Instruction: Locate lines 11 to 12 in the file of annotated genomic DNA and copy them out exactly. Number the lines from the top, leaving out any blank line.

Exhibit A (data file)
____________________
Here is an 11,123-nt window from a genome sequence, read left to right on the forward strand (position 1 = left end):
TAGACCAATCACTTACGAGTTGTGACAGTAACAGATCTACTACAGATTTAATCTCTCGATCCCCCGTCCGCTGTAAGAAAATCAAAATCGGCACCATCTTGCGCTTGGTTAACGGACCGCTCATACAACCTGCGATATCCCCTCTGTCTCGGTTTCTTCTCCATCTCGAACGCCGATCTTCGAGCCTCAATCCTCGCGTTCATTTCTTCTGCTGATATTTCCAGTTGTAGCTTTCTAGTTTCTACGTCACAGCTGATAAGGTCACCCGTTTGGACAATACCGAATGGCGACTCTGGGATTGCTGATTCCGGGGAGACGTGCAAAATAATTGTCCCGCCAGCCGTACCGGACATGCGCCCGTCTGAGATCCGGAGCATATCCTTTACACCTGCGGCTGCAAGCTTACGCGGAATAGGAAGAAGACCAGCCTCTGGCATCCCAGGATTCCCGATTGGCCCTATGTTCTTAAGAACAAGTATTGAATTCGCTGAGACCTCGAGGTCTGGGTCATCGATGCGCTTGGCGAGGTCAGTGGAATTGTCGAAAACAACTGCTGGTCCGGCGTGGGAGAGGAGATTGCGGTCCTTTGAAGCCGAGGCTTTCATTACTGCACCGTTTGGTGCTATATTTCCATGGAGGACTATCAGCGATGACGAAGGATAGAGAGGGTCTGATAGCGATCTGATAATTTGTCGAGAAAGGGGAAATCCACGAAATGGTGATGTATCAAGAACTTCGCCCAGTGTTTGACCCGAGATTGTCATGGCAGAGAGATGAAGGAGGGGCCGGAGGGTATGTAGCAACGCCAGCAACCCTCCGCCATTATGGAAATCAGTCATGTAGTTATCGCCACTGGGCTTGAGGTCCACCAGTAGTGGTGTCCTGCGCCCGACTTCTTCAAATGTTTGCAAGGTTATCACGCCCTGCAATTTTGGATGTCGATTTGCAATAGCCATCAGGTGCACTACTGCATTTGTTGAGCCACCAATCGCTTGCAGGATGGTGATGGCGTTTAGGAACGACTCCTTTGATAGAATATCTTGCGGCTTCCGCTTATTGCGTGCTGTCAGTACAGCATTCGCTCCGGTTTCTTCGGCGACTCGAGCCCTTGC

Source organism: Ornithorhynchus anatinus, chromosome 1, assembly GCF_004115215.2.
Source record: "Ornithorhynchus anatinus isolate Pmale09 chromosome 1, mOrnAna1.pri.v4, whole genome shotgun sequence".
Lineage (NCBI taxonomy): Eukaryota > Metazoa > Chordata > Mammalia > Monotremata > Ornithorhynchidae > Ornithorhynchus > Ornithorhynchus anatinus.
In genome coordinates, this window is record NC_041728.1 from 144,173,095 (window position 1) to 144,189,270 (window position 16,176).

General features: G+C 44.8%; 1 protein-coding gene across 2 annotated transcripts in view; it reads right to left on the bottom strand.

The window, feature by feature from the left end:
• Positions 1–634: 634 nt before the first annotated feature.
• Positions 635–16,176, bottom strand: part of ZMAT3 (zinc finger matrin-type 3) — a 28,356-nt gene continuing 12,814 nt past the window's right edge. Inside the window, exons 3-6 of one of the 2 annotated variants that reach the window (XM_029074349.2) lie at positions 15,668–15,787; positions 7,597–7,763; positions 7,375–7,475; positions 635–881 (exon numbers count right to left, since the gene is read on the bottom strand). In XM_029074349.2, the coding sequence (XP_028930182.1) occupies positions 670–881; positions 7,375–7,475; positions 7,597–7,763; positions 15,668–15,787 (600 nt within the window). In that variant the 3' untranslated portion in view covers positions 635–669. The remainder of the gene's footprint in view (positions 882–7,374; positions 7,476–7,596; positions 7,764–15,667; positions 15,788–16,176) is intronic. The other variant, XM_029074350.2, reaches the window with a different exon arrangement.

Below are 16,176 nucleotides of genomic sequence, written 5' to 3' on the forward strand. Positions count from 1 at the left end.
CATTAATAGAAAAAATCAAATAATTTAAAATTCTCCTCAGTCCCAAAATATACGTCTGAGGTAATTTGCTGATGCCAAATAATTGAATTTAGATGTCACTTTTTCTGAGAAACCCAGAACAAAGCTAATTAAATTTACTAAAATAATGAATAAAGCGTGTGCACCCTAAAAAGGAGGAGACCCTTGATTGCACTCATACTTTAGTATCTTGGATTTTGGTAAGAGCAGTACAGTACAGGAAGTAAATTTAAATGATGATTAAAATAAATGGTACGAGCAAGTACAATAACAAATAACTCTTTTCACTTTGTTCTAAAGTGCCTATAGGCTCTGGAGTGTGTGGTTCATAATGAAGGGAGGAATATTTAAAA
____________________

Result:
Below are 16,176 nucleotides of genomic sequence, written 5' to 3' on the forward strand. Positions count from 1 at the left end.
CATTAATAGAAAAAATCAAATAATTTAAAATTCTCCTCAGTCCCAAAATATACGTCTGAGGTAATTTGCTGATGCCAAATAATTGAATTTAGATGTCACTTTTTCTGAGAAACCCAGAACAAAGCTAATTAAATTTACTAAAATAATGAATAAAGCGTGTGCACCCTAAAAAGGAGGAGACCCTTGATTGCACTCATACTTTAGTATCTTGGATTTTGGTAAGAGCAGTACAGTACAGGAAGTAAATTTAAATGATGATTAAAATAAATGGTACGAGCAAGTACAATAACAAATAACTCTTTTCACTTTGTTCTAAAGTGCCTATAGGCTCTGGAGTGTGTGGTTCATAATGAAGGGAGGAATATTTAAAA